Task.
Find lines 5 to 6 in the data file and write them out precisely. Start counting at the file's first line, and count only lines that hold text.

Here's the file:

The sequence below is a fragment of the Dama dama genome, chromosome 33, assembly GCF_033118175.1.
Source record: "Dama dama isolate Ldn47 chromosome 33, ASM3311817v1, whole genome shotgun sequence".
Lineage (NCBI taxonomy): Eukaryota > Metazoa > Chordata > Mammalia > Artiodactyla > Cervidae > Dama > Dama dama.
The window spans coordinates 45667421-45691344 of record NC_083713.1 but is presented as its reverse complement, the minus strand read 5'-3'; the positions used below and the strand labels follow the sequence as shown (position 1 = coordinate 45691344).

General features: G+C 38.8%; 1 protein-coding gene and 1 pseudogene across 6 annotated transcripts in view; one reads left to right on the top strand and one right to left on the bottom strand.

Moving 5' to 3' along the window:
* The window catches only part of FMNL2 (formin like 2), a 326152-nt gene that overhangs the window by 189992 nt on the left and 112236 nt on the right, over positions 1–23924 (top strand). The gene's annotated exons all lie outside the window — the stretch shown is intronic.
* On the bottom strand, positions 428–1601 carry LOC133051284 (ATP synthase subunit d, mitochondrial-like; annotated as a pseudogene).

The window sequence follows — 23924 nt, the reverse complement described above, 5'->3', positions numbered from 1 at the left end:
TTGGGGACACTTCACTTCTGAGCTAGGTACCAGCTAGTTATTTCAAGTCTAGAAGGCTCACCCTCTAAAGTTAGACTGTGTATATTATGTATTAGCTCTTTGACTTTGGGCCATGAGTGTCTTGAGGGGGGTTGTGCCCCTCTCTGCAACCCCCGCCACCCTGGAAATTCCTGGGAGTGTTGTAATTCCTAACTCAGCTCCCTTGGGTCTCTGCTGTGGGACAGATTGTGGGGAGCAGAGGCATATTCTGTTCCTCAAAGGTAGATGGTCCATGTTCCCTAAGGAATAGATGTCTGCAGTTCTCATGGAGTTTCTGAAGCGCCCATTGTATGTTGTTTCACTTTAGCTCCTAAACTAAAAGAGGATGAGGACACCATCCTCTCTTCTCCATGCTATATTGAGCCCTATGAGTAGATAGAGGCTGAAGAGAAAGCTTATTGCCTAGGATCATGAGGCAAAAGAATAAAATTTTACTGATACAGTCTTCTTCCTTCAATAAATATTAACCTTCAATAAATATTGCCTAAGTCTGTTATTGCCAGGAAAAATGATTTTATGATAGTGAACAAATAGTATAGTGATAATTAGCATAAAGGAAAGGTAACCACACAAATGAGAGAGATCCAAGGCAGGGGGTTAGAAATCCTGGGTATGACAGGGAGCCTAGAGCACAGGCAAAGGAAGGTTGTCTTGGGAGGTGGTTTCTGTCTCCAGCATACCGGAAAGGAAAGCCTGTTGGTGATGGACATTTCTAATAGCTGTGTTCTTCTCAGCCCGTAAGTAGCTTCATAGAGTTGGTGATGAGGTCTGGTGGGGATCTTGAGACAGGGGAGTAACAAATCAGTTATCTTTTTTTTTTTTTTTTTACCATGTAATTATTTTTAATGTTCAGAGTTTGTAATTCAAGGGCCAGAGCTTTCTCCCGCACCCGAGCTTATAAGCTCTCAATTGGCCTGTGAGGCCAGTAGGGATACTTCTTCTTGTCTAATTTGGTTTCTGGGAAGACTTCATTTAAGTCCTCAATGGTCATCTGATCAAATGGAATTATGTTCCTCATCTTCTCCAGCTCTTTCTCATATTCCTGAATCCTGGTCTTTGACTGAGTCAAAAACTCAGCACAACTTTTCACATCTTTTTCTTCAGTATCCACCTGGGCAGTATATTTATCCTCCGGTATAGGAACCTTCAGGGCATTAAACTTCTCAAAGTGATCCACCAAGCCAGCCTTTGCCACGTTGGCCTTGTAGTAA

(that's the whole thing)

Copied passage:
General features: G+C 38.8%; 1 protein-coding gene and 1 pseudogene across 6 annotated transcripts in view; one reads left to right on the top strand and one right to left on the bottom strand.

Moving 5' to 3' along the window: